Posts Tagged ‘wedge play’

How to Shoot 67

May 22nd, 2010

Here’s a picture of Jordan Spieth’s scorecard from today (Saturday, May 22, 2010):

Jordan Spieth's Stats for Saturday

Jordan Spieth's Stats for Saturday

Does this ball striking look familiar?  I see this type of ball striking stats in my own game and the game of some of my junior and tournament golfers.  The stat I don’t see often, with this type of ball striking, is the 24 putts needed.  This clearly shows how well he either, chipped/pitched and/or putted.  How many of you are capable of shooting 67 when hitting 4 fairways and 9 greens?

How many of you are disciplined enough to spend time away from the range and focus on your short game even after a day like this? All the time and preparation that wedge play and putting takes, shows it’s true benefits on days like this.  To be able to score well on our off days is the sign of a golfer that can win a four day tournament.

This is powerful reminder of where your practice needs to be focused at the higher levels.

As a reminder, this is from a high school golfer.  Youngest to have chance to win a PGA Tour event in a long time.

Golf Lessons – Good Lie / Bad Lie

March 21st, 2010

This Golf Lessons post will talk about good lies and bad lies.  What they are and how they affect shot selection around the green will also be discussed.  To accurately determine what shot to play, the first thing you have to do is determine what options you have available to you.  This begins with an assessment of the lie.  Here is an example of a good lie

Good Lie

Good Lie

and here’s an example of a bad lie

Bad Lie

Bad Lie

For me, I define a good lie as any lie where I know for sure that the club and ball will actually contact each other and a bad lie is when there is a good chance that some grass will get between the clubface and the ball.

A good lie allows for many more options is terms of club and shot selection and a good lie will also tend to be more predictable when it hits the ground. With good lies, you can use various shaft and face positions from a delofted front edge chip to an open faced flop shot.

A bad lie can make all the choices for you.  It can tell you what type of shot you have to do and what club you should use.  Granted, you can choose many options but you’ll learn from experience which ones work and which ones don’t.  Generally speaking, the worse the lie the more loft you should use.  Typically, you will also be restricted to an open clubface and vertical to lay back shaft positions.  Because the ball won’t spin as much(because of grass getting between the face and the ball), we use loft to try and gain control over how much the ball will roll after it lands.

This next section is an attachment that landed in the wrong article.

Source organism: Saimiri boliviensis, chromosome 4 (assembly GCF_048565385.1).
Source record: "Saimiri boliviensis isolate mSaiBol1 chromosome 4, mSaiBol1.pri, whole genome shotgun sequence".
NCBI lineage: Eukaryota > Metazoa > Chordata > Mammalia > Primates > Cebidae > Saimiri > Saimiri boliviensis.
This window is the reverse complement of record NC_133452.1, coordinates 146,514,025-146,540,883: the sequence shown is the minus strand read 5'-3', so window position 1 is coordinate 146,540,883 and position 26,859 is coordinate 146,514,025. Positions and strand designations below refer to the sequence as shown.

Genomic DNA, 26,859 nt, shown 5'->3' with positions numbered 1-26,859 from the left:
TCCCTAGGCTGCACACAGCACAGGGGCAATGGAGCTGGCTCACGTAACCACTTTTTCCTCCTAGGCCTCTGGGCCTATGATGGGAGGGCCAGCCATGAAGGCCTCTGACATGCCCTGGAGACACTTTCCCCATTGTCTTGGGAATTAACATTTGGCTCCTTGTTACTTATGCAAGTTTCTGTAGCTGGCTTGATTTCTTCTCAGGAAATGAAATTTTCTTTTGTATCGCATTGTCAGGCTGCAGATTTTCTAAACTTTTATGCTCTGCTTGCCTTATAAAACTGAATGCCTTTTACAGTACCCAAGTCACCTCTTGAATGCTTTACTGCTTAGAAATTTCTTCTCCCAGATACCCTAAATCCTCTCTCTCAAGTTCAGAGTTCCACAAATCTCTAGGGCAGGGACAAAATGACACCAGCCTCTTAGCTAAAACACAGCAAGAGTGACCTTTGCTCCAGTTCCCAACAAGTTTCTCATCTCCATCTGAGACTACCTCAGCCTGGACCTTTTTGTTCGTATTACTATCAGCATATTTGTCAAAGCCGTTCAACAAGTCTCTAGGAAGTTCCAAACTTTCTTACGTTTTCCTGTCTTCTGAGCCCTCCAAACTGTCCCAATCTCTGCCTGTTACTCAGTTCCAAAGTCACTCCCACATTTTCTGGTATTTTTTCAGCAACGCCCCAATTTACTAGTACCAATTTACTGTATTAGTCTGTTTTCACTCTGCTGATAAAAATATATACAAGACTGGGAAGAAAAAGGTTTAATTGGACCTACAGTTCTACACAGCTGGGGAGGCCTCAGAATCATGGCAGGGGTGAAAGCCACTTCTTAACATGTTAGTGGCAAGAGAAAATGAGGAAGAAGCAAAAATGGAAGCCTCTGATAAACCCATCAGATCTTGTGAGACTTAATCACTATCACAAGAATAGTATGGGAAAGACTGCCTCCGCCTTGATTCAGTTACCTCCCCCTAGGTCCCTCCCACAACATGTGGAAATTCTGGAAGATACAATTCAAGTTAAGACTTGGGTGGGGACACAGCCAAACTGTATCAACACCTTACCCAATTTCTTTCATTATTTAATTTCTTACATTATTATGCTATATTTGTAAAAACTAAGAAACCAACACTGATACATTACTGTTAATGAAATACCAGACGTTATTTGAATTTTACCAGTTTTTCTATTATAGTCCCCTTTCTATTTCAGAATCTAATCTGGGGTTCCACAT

Stay tuned for future posts where I talk about how to create these types of shots.

Bounce-How Much is Right for You?

August 24th, 2009
In a previous blog, I talked about what bounce is and how it is used. This one will discuss how much you should have.

In general, you should have one high bounce wedge and one low bounce wedge. It is best to have an option for all sand and turf types.

The wedge you use the most for chipping should be the one that fits your tendency. If you tend to be a front edge divot taking chipper, than your main wedge should be a higher bounce wedge. This will give you a little margin of error to prevent the chunk.

If you tend to sweep or hit the ground mid sole, than you would want your main wedge to be a low bounce wedge.

Generally, you’ll want to use your lower bounce wedge for high lofted shots so you can open the face with out the leading edge coming too far off the ground.

Keep up to date with wedge groove rules as they are a changing. The low spinning 40 yard shot will be gone soon.

Bounce-What is it and why?

March 27th, 2009
Bounce is the name given to a condition about, most commonly, the sand wedge when the trailing edge is lower than the leading edge. (See picture below.) The bounce of a sand wedge is there to help prevent the club from digging when we don’t want it to. Is was originally designed for use out of the sand. When we rotate the face of our sand wedge open and swing it into the sand, the bounce will help keep the club near the surface of the sand. This allows the sand to travel faster thus helping the ball get out of the sand easier. Bounce can also be helpful in preventing fat shots when a person chips or pitches and when the turf is wet/soft.

As with anything, there is a time and place when bounce is helpful and when it is not. If you are hitting off very firm turf or shallow sand, the bounce can keep the leading edge too high off the ground/sand causing a skull or extremely thin shot that goes way too far. You have to be very careful when assesing the lie of the ball. If there is not very much air under the ball, either on turf or in the sand, you want to use a club with very little bounce. How do we know if there is air under the ball in the bunker? When we dig our feet in the sand, we will feel how much sand we are dealing with. The more you sink the more air under the ball.

Nowadays, most good sand wedges will say how much bounce they have. If your wedge is a little older or less expensive it may not say on there. When you look at the bottom of the wedge at eye level, you’ll get an idea of what you are dealing with.

How do you know how much is right for you? Well, it depends. I’ll go into that in another blog.

Bounce on Sandwedge

Bounce on Sandwedge

How Bounce is Measured

How Bounce is Measured